Ivor Léon John Bueb was an English professional sports car racing and Formula One driver. He was seriously injured in 1959 when his BRP Cooper-Borgward Formula Two car crashed at the Charade Circuit in Clermont-Ferrand, France. He was flung out of his Cooper after hitting at Gravenoire, a double apex section at the very far end of the track. Bueb died six days later at a hospital near the course after being taken off the circuit by Gendarmes in a way that likely worsened his injuries. Ivor Bueb’s death and Archie Scott Brown’s led Brian Lister to call it quits on his successful sports car racing venture.
Harry Cutler Blanchard was a racing driver from the United States. His single Grand Prix debut was in 1959 when he raced a Porsche RSK Formula 2 car in the first US Grand Prix at Sebring. He came in eighth and last, four laps after winner Bruce McLaren. He died a few months later when his Porsche sportscar crashed during the 1000 km Buenos Aires event.
Ettore Muro Chimeri was a Venezuelan racing driver. He was born in Lodi, Italy, near Milan, but his family eventually moved to Venezuela. He was the first Venezuelan to race in a Formula One race. He became a famous gentleman racer, winning several small races in Venezuela. He competed in the Venezuelan Grand Prix, which was held in Los Proceres, Caracas. His success and vehicle racing ability inspired him to continue, and he began an international professional promotion, racing sports cars and one-seater cars.
Harry” Schell was a Grand Prix racer from the United States. He was the first American driver to compete in a Formula One race.
Christopher William Bristow was a Formula One driver from the United Kingdom. Bristow was the unmarried son of a garage owner from London. Bristow was dubbed the “wild man of British club racing” because he spun or crashed on nearly every race circuit he raced on. He participated in four Formula One World Championship races but failed to win any championship points. He died at the 1960 Belgian Grand Prix, which took place on the fast Spa-Francorchamps track in bright, dry, sunny conditions. Bristow crashed his Yeoman Credit Racing Cooper T51 at the Burnenville corner on lap twenty while battling Willy Mairesse’s Ferrari.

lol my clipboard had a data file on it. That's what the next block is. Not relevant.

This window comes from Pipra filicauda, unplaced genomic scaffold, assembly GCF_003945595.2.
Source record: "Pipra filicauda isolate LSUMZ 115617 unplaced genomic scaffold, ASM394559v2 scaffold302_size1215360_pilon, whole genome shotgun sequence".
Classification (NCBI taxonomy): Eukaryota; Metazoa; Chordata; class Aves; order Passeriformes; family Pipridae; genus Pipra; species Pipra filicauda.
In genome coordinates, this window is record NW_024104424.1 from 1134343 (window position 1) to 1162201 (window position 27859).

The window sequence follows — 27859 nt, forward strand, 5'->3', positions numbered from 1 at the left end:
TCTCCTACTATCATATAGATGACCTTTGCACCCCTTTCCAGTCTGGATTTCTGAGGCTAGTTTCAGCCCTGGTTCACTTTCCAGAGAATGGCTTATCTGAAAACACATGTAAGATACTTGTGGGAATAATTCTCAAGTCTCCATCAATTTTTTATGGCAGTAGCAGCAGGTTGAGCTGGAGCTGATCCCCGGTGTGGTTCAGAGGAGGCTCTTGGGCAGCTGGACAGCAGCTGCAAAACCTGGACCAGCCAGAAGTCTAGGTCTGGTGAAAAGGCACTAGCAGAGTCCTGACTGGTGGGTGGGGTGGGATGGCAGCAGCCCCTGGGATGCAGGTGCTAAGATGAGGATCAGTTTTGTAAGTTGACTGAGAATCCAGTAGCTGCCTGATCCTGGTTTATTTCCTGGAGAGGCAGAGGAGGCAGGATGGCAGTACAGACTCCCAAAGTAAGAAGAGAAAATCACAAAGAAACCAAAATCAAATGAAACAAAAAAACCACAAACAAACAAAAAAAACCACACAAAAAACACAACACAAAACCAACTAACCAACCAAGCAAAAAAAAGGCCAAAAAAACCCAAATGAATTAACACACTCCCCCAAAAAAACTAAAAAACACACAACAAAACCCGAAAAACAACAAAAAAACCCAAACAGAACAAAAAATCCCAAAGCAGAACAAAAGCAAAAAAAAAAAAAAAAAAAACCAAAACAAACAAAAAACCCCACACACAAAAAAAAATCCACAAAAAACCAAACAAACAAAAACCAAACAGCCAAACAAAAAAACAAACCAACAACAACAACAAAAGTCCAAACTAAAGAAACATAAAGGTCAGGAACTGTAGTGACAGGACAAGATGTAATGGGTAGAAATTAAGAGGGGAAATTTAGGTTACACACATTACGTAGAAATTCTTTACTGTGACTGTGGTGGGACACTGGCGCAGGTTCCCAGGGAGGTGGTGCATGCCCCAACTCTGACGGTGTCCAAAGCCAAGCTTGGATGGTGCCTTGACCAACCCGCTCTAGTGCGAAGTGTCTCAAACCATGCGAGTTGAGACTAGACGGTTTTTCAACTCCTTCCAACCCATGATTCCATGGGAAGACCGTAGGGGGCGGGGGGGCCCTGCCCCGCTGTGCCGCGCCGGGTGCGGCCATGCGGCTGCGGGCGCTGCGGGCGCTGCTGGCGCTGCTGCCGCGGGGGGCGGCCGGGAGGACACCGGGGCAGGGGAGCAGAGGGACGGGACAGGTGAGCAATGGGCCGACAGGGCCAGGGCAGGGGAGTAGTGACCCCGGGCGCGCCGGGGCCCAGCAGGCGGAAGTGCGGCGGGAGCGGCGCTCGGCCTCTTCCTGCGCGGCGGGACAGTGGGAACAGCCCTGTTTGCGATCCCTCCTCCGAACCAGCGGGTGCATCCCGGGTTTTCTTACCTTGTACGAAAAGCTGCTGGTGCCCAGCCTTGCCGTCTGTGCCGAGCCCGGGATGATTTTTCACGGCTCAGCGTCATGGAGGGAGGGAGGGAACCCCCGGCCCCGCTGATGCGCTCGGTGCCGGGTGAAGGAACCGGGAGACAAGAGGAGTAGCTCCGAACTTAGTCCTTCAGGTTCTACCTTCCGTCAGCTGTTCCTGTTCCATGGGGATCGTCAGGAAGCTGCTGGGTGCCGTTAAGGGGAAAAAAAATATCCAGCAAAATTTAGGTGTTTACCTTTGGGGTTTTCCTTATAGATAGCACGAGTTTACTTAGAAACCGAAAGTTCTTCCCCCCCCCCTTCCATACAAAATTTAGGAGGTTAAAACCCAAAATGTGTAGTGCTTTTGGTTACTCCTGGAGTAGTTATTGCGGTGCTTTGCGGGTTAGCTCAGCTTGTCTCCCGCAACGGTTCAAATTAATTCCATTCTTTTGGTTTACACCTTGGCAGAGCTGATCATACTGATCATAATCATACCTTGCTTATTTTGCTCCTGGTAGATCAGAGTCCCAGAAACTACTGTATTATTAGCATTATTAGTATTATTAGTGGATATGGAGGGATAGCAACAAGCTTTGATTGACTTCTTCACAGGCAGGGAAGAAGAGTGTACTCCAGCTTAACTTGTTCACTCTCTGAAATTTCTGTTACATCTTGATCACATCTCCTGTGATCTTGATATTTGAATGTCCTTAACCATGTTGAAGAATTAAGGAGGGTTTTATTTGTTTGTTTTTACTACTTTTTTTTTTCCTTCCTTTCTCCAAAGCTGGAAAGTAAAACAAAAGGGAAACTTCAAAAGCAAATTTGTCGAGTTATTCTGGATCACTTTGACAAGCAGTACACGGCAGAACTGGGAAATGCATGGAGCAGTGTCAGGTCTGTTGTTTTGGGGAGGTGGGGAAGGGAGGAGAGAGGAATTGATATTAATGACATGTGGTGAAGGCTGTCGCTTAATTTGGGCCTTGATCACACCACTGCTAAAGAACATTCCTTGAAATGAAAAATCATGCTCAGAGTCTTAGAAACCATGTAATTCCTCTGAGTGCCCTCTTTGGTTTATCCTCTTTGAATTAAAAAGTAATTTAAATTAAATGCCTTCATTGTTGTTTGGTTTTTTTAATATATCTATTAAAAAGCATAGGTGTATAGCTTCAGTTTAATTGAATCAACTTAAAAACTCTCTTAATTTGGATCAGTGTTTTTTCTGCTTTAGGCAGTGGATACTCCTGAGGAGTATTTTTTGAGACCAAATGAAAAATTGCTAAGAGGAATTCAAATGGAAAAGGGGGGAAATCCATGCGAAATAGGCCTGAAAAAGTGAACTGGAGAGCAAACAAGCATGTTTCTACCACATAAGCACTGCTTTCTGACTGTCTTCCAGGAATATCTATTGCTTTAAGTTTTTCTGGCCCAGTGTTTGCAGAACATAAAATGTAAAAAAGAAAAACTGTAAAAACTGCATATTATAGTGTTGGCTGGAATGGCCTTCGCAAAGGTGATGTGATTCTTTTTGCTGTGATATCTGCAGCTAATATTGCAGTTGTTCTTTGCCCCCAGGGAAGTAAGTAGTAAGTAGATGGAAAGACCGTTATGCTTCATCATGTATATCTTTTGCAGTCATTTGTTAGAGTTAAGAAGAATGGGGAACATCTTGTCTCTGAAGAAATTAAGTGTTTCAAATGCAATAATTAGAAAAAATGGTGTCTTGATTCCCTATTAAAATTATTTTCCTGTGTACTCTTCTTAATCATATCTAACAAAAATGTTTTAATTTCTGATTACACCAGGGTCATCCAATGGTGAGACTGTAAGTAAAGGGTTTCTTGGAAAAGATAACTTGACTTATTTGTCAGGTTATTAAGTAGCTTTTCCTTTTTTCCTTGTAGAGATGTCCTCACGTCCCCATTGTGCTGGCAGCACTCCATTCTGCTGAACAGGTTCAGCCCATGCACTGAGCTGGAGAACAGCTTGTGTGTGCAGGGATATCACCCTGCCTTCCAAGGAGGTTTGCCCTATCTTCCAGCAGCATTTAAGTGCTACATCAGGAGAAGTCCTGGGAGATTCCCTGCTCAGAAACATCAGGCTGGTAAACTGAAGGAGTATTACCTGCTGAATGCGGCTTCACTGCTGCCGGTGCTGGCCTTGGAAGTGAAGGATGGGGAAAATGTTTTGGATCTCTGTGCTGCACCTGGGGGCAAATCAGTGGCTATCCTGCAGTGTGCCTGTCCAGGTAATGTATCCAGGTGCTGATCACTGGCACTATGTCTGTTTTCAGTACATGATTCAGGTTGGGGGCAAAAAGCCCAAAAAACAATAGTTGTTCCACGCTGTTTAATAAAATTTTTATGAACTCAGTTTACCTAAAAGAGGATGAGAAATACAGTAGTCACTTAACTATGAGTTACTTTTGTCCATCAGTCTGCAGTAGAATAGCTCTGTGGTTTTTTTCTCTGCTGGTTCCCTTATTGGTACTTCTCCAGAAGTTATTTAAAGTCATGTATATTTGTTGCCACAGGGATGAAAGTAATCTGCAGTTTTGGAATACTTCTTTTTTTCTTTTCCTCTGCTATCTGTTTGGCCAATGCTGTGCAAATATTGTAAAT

Alan Stacey was a racing driver from the United Kingdom. He first worked with Lotus when he created one of the MkVI kits the company was selling. After racing this car, he developed an Eleven and raced it at Le Mans under the Team Lotus banner. During the years that followed, he dedicated an enormous amount of effort building Lotus Grand Prix cars, most notably the front-engined 16 and, subsequently, the 18. He competed in seven Formula One World Championship Grands Prix, beginning on July 19, 1958. He did not earn any championship points. He has raced in a few non-championship Formula One races.
Shane Lister Summers was a British racing driver born in Rossett, Denbighshire, Wales. He never competed in a World Championship event despite racing in Formula One. Spencer Summers, a Conservative politician, was his father. After a successful season racing a Lotus 15 sports car built by Terry Bartram in 1960, Summers and Bartram decided to enter Formula One the following year with a new Cooper T53, chassis number F1-8-61. Shane Summers died during practice for the Silver City Trophy race at Brands Hatch in the rainfall when he spun at Paddock Hill Bend and crashed into the entrance to the pit tunnel.